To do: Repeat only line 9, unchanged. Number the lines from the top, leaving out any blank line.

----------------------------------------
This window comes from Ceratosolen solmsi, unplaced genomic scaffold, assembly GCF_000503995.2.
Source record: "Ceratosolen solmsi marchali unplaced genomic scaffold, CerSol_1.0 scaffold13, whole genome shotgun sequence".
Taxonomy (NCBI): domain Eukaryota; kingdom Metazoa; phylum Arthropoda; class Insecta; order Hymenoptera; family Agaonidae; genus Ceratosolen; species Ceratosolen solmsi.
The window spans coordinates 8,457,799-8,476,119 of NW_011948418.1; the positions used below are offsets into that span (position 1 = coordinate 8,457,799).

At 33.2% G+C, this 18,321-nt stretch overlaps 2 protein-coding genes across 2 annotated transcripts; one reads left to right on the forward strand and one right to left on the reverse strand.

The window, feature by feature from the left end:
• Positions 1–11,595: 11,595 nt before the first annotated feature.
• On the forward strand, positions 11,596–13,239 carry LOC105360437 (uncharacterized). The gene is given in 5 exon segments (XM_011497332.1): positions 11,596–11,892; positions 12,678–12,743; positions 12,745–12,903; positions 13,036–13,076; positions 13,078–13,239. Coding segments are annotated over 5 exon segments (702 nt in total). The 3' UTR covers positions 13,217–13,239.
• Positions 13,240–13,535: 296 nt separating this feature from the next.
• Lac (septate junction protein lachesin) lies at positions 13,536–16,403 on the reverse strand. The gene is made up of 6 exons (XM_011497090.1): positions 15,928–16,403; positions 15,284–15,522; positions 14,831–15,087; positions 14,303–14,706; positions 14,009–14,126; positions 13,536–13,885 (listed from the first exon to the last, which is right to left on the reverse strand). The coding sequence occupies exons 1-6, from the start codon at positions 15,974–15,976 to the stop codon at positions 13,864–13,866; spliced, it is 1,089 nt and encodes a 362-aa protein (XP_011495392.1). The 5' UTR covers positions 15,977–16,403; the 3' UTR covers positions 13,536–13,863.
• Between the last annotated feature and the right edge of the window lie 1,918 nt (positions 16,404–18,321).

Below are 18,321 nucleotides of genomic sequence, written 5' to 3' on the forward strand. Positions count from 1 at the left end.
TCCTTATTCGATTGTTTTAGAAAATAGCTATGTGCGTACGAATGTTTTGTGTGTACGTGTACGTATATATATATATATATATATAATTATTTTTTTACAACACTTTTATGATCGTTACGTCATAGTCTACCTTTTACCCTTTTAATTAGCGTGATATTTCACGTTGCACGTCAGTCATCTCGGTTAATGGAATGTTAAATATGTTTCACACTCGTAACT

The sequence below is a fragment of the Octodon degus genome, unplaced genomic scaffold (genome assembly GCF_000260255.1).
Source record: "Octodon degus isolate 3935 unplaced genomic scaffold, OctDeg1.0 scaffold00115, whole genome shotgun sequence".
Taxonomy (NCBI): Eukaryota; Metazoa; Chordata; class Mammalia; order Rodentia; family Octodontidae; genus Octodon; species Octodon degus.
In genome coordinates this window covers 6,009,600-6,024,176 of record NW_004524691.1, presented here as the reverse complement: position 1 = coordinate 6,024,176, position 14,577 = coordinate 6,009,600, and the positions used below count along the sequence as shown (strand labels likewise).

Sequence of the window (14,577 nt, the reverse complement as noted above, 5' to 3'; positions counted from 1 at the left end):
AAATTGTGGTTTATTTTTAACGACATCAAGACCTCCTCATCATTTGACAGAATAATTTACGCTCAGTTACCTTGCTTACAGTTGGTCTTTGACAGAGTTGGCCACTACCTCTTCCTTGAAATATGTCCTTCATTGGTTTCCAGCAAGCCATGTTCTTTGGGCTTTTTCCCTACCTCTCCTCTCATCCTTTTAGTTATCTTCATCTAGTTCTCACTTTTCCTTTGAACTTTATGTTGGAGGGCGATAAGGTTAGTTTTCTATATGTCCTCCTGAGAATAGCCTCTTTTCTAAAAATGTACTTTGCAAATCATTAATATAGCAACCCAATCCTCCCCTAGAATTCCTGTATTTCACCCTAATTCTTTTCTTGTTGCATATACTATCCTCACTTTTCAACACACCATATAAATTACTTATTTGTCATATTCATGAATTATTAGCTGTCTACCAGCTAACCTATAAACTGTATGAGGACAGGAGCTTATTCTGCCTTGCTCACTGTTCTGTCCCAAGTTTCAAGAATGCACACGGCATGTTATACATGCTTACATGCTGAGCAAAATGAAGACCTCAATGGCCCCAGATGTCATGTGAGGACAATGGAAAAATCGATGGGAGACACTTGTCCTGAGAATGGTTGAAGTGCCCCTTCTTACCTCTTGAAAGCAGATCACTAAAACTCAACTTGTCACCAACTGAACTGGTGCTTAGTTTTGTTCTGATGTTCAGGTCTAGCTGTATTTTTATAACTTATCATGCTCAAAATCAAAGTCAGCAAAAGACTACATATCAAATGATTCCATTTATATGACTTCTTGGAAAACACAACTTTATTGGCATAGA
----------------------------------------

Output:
• Positions 13,240–13,535: 296 nt separating this feature from the next.